Haumea is one of the largest members of the relatively newly coined “Kuiper Belt”.  The Kuiper Belt is basically a large gathering of ice structures extending out further than Neptune’s orbit.  Through the analysis of this region in space astronomers have pretty much been able to demote Pluto from full planet to simply the largest member of this region in space.  It is a lot like the asteroid belt only it is much larger and all of the substances are made primarily of ice rather than rock.  Astronomers are discovering more and more Kuiper Belt members through closer analysis of our solar system.

Institute for Astronomy at the University of Hawaii faculty member David Jewitt is one such astronomer.  Jewitt believes, “the Kuiper Belt holds significance for the study of the planetary system on at least two levels. First, it is likely that the Kuiper Belt objects are extremely primitive remnants from the early accretional phases of the solar system. The inner, dense parts of the pre-planetary disk condensed into the major planets, probably within a few millions to tens of millions of years. The outer parts were less dense, and accretion progressed slowly. Evidently, a great many small objects were formed. Second, it is widely believed that the Kuiper Belt is the source of the short-period comets. It acts as a reservoir for these bodies in the same way that the Oort Cloud acts as a reservoir for the long-period comets.”

Women who broke the barriers….. July 15, 2009

Posted by dhsscienceteacher in Astronomers, Astronomy.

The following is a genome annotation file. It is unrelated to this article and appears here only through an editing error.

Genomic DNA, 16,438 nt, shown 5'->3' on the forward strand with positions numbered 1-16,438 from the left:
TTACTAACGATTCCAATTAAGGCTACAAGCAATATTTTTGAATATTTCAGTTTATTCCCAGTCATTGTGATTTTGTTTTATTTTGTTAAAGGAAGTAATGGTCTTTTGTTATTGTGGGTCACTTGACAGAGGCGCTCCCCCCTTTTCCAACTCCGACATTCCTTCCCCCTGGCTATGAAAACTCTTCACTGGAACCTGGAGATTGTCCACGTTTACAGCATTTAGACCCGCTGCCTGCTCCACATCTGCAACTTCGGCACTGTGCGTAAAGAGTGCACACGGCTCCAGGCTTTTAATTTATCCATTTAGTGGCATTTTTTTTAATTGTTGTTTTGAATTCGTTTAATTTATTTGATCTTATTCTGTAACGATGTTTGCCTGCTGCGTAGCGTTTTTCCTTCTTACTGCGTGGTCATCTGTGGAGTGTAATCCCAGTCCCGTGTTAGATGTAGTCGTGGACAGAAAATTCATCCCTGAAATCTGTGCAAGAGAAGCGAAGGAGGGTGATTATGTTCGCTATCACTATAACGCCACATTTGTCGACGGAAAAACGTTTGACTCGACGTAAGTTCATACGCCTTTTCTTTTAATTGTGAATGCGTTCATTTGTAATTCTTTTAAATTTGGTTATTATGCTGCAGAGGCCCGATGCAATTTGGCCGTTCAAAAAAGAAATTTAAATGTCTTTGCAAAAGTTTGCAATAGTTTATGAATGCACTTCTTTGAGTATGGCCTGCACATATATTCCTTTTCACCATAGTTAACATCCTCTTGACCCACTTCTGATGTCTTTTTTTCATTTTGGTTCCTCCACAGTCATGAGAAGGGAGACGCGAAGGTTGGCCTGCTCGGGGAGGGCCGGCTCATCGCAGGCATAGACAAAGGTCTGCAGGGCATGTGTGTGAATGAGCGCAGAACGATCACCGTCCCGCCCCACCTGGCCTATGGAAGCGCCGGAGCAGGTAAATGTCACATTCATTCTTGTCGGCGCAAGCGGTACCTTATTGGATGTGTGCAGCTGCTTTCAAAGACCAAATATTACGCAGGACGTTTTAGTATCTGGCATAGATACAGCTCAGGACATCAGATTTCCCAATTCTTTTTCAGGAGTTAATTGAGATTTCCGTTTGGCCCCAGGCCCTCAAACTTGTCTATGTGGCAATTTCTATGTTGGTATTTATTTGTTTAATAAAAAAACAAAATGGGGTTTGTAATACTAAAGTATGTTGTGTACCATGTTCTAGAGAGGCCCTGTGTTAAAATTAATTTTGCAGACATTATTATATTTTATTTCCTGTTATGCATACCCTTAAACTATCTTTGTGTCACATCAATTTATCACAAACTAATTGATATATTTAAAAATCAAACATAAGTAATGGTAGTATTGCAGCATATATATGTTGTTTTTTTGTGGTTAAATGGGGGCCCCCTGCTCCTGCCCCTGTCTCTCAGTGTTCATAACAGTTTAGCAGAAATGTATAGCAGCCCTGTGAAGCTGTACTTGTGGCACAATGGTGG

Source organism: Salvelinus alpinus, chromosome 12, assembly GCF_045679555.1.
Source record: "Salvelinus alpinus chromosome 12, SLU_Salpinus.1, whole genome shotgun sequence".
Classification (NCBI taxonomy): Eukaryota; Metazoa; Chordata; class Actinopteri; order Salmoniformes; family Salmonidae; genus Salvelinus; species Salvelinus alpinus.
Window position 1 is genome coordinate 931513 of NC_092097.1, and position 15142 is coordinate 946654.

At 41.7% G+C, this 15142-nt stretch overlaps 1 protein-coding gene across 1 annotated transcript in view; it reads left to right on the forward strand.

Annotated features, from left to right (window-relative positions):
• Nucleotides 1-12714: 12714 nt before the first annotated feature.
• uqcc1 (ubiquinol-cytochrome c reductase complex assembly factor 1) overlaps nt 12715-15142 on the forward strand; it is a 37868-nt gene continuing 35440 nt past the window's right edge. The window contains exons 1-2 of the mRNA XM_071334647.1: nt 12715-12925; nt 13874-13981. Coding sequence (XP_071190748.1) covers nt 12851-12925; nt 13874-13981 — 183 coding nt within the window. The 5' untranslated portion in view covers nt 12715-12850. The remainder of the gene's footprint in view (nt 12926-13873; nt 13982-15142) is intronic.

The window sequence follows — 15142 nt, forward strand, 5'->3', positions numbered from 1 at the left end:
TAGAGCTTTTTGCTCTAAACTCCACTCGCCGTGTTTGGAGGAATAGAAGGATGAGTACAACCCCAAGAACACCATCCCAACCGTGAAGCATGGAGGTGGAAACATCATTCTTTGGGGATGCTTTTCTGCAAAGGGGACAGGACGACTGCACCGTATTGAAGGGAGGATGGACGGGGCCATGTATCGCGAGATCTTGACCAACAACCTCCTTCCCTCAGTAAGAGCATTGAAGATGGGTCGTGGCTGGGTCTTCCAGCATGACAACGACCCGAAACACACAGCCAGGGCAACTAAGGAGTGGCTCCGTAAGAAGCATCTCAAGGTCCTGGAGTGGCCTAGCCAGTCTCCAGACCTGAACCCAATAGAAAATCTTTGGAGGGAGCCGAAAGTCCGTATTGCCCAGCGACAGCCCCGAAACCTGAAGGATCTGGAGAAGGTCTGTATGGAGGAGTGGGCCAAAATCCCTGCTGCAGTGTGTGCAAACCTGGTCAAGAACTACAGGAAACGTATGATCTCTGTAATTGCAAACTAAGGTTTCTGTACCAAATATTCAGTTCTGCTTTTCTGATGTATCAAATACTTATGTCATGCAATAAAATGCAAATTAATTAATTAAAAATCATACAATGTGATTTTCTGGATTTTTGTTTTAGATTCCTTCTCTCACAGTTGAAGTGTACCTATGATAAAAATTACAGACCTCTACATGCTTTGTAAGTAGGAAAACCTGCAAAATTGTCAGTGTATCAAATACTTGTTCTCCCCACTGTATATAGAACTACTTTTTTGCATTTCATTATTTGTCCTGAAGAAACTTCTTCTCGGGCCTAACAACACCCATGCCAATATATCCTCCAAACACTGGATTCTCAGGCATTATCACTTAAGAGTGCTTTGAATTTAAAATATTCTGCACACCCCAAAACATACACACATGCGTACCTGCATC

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Mellisa Ray has her blog at http://dhsscienceteacher.wordpress.com/ and is my long suffering Graduate assistant this summer.


Einstein, Newton, Kepler…. these are astronomers whom every high school student knows. However, I remember wondering in high school, “Where are the women scientists?”  Whether it be in the grade school or the university level, I believe every science teacher should know of more scientists than Einstein, Newton and Kepler. Perhaps the astronomers I will discuss are more obscure than Newton, but discussing them might inspire a young girl to choose a different career path. Although this list is short; these are a few of my favorite great women.

Hypatia of Alexandra was born between 350 and 370 AD. A woman in a land of very few options, she rose to be considered the first notable woman in mathematics. Her father was her teacher while living in Roman Egypt. It is thought she wrote on astronomy, mathematics, and philosophy. She may have invented the plane astrolabe, the graduated brass hydrometer, and the hydroscope. The plane astrolabe would be used to estimate time given a known star’s altitude. A hydrometer would be used to find density, and the hydroscope would be used to see under water. She was a very unusual woman during her time often acting like a man in a time when men and women held very separate roles. It is believed she angered an influential bishop at the time who convinced others to dislike her. In the year 415 AD, she was killed by a Christian mob. Although it is unknown for sure, it has been said she was flayed and burned. Very little is know about her since much of her work was destroyed in a fire.